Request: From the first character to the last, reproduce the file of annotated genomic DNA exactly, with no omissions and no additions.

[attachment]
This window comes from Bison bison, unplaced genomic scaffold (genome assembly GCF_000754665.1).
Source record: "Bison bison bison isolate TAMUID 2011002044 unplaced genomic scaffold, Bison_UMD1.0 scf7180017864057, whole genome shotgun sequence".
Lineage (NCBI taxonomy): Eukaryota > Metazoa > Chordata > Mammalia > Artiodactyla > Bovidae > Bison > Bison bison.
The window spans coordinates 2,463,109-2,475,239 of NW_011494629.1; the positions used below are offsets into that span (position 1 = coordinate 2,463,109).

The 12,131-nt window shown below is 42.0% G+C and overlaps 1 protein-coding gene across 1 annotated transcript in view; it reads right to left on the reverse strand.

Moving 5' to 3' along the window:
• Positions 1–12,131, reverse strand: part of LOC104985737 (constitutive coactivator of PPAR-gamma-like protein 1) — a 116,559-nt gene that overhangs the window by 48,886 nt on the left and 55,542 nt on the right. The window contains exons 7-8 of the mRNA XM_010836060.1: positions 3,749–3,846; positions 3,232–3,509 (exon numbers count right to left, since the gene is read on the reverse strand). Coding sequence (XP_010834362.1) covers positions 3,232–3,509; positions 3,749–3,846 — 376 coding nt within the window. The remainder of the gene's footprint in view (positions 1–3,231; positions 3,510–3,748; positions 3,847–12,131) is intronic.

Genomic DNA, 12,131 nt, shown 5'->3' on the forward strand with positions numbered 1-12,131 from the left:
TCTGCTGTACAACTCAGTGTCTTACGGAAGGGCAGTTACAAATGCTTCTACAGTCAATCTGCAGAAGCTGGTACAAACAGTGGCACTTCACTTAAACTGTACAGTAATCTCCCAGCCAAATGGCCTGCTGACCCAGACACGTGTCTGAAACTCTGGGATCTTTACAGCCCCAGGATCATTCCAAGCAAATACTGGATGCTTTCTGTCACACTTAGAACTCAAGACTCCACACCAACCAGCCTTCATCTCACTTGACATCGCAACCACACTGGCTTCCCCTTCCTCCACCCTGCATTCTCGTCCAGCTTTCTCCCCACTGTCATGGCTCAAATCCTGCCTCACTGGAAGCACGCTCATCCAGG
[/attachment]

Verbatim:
This window comes from Bison bison, unplaced genomic scaffold (genome assembly GCF_000754665.1).
Source record: "Bison bison bison isolate TAMUID 2011002044 unplaced genomic scaffold, Bison_UMD1.0 scf7180017864057, whole genome shotgun sequence".
Lineage (NCBI taxonomy): Eukaryota > Metazoa > Chordata > Mammalia > Artiodactyla > Bovidae > Bison > Bison bison.
The window spans coordinates 2,463,109-2,475,239 of NW_011494629.1; the positions used below are offsets into that span (position 1 = coordinate 2,463,109).

The 12,131-nt window shown below is 42.0% G+C and overlaps 1 protein-coding gene across 1 annotated transcript in view; it reads right to left on the reverse strand.

Moving 5' to 3' along the window:
• Positions 1–12,131, reverse strand: part of LOC104985737 (constitutive coactivator of PPAR-gamma-like protein 1) — a 116,559-nt gene that overhangs the window by 48,886 nt on the left and 55,542 nt on the right. The window contains exons 7-8 of the mRNA XM_010836060.1: positions 3,749–3,846; positions 3,232–3,509 (exon numbers count right to left, since the gene is read on the reverse strand). Coding sequence (XP_010834362.1) covers positions 3,232–3,509; positions 3,749–3,846 — 376 coding nt within the window. The remainder of the gene's footprint in view (positions 1–3,231; positions 3,510–3,748; positions 3,847–12,131) is intronic.

Genomic DNA, 12,131 nt, shown 5'->3' on the forward strand with positions numbered 1-12,131 from the left:
TCTGCTGTACAACTCAGTGTCTTACGGAAGGGCAGTTACAAATGCTTCTACAGTCAATCTGCAGAAGCTGGTACAAACAGTGGCACTTCACTTAAACTGTACAGTAATCTCCCAGCCAAATGGCCTGCTGACCCAGACACGTGTCTGAAACTCTGGGATCTTTACAGCCCCAGGATCATTCCAAGCAAATACTGGATGCTTTCTGTCACACTTAGAACTCAAGACTCCACACCAACCAGCCTTCATCTCACTTGACATCGCAACCACACTGGCTTCCCCTTCCTCCACCCTGCATTCTCGTCCAGCTTTCTCCCCACTGTCATGGCTCAAATCCTGCCTCACTGGAAGCACGCTCATCCAGG